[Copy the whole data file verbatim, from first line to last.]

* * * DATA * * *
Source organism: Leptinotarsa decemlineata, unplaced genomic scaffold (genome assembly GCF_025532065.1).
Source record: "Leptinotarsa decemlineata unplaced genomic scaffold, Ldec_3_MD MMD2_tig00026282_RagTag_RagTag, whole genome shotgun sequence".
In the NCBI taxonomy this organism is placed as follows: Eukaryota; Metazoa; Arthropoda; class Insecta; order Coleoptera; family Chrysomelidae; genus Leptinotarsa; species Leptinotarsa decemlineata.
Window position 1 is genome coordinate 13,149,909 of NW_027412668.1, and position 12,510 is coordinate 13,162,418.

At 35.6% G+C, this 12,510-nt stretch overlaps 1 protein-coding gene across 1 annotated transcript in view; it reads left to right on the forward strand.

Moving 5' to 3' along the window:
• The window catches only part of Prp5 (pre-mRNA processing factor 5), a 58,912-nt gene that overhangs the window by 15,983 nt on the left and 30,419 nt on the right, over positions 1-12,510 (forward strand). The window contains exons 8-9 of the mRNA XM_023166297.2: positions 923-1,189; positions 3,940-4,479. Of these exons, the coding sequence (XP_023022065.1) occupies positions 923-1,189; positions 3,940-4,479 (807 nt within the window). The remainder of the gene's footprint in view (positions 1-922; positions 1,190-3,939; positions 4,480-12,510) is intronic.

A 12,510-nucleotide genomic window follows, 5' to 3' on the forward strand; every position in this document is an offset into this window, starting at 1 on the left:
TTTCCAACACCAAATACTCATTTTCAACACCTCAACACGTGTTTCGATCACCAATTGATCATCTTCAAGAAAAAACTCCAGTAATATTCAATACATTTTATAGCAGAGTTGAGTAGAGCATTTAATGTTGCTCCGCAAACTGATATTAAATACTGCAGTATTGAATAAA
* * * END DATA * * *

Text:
Source organism: Leptinotarsa decemlineata, unplaced genomic scaffold (genome assembly GCF_025532065.1).
Source record: "Leptinotarsa decemlineata unplaced genomic scaffold, Ldec_3_MD MMD2_tig00026282_RagTag_RagTag, whole genome shotgun sequence".
In the NCBI taxonomy this organism is placed as follows: Eukaryota; Metazoa; Arthropoda; class Insecta; order Coleoptera; family Chrysomelidae; genus Leptinotarsa; species Leptinotarsa decemlineata.
Window position 1 is genome coordinate 13,149,909 of NW_027412668.1, and position 12,510 is coordinate 13,162,418.

At 35.6% G+C, this 12,510-nt stretch overlaps 1 protein-coding gene across 1 annotated transcript in view; it reads left to right on the forward strand.

Moving 5' to 3' along the window:
• The window catches only part of Prp5 (pre-mRNA processing factor 5), a 58,912-nt gene that overhangs the window by 15,983 nt on the left and 30,419 nt on the right, over positions 1-12,510 (forward strand). The window contains exons 8-9 of the mRNA XM_023166297.2: positions 923-1,189; positions 3,940-4,479. Of these exons, the coding sequence (XP_023022065.1) occupies positions 923-1,189; positions 3,940-4,479 (807 nt within the window). The remainder of the gene's footprint in view (positions 1-922; positions 1,190-3,939; positions 4,480-12,510) is intronic.

A 12,510-nucleotide genomic window follows, 5' to 3' on the forward strand; every position in this document is an offset into this window, starting at 1 on the left:
TTTCCAACACCAAATACTCATTTTCAACACCTCAACACGTGTTTCGATCACCAATTGATCATCTTCAAGAAAAAACTCCAGTAATATTCAATACATTTTATAGCAGAGTTGAGTAGAGCATTTAATGTTGCTCCGCAAACTGATATTAAATACTGCAGTATTGAATAAA